I am not going to go back and forth with you since you obviously have an agenda and are arguing without a sound basis. But trust me that TV contracts, beer contracts, and stadium costs are already included in the 33 million.

You made the assertion of 200 million. That flies in the face of the articles you presented earlier. They reported the 33 million figure and operating profit is the amount the franchise makes typically called EBITDA. Earning before interest, taxes, depreciation and amortization.
Earnings include gross profit minus all operating expenses.

#97 riddel

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Posted 21 January 2011 - 11:31 AM

I am not going to go back and forth with you since you obviously have an agenda and are arguing without a sound basis.


:iagree:

#98 panthers55

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Posted 21 January 2011 - 11:41 AM

You're right. That's heavy, but it's not $33 million. I guess that's really the magical question. How much are they really making?


33 million is probably pretty accurate. Some franchises make closer to 100 million and some are making closer to 5 or 6. If you want to get a rough estimate of what each team gets in revenue just take the cap in 2009 which was 129 million just set up this proportion:

129 = X
60 100

This assumes the cap represent 60% of the gross revenue that each team reports to the league office which would be the player's share. The result is around 215,000,000 gross income. Out of that comes salaries which for the Panthers in 2010 was around 112 million, and the myriad of other expenses. So honestly I think around 33 million is right.

Could teams have other revenue streams like bowl games, concerts, etc. I would think so but it would likely represent no more than 10-15 million per year.

#99 Kevin Greene

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Posted 22 January 2011 - 10:34 PM

“We should have a deal,” Rooney said Friday, speaking at Steelers headquarters to three reporters who cover the league on a national basis. “We should not let the disruption of next season happen because of a lockout, a strike, or whatever… It’s in everybody’s best interest to get a deal. The players, of course, want to play, and that’s what should happen.
“The games this year couldn’t be better. The ratings are high? So why would you step back?”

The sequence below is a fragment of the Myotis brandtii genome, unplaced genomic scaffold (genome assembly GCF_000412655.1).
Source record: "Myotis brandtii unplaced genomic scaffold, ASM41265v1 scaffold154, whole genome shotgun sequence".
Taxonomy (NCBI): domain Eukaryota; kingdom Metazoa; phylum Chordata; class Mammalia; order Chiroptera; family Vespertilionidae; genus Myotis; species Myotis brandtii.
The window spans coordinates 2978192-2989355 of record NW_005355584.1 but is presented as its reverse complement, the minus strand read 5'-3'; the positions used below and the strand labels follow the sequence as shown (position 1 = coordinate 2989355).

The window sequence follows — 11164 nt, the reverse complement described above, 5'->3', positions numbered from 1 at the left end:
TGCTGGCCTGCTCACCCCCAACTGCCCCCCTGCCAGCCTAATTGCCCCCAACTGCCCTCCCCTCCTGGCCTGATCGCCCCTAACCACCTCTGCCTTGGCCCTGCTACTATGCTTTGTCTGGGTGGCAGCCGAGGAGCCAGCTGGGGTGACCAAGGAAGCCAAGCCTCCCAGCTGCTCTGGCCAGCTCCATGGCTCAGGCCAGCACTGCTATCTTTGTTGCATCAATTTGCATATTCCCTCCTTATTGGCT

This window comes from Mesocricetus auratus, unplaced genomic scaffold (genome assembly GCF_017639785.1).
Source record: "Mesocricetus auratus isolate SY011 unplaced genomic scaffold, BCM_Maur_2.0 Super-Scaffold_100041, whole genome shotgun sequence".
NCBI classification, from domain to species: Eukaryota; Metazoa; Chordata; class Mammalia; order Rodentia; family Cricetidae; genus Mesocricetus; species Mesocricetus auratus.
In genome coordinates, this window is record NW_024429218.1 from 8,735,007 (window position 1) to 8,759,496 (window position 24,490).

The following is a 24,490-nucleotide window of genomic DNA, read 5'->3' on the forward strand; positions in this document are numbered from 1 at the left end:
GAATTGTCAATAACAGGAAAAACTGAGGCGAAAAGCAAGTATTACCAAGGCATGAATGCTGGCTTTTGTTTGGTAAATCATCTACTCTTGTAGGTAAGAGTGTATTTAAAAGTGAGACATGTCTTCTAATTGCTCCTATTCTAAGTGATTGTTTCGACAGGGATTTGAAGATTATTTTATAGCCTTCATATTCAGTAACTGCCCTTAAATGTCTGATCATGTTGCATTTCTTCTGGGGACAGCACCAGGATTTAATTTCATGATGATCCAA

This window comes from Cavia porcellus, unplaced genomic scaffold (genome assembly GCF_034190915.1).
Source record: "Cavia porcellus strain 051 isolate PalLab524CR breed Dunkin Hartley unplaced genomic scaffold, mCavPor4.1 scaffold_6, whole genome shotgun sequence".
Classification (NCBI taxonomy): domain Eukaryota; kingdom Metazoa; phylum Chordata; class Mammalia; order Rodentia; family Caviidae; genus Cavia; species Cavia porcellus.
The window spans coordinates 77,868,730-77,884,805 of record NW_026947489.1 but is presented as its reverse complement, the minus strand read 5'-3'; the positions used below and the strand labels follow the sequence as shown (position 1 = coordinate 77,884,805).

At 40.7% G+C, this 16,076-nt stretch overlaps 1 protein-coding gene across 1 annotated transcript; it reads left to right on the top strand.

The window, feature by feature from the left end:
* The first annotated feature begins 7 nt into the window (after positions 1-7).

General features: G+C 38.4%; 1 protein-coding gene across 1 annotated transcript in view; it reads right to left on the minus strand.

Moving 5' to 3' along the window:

However, Rooney, who now serves as U.S. Ambassador to Ireland, said owners are united in their determination to scrap the current collective-bargaining agreement, which expires in March.
“Status quo is not an option,” he said. “I just believe that [the opposing sides] could work out an agreement. There are points that could make this deal better for everyone.”
Rooney declined to address specifics of the talks, saying he wanted to leave those to the negotiators, but he expressed frustration at the glacial pace of the process.
His were the strongest-worded remarks on the issue from a team owner in months.
“I just think the negotiators should get it together and start doing what they should do, and get a deal,” he said, adding, “If they sit down and work things out, I think they could have a deal rather quickly.”
Rooney said the CBA over the years has gotten “a little too rich on one side” –- meaning the players’ side -– and indicated an agreement might have been reached sooner but for the 2008 death of Gene Upshaw, the former executive director of the NFL Players Assn.
“I think if Gene Upshaw were here, he’s someone I could talk to about this,” he said. “He’s someone who was for the game at all the time.”
Asked whether the owners’ lack of familiarity with current union head DeMaurice Smith has led to “a distrust” that’s complicating negotiations, Rooney said: “I don’t know the personalities. There is maybe distrust. Maybe dislike is a better word. But that’s beyond. You have a situation like this, you’ve got to get a deal. You’ve got to forget personalities.”


Wow.

http://latimesblogs....gotiations.html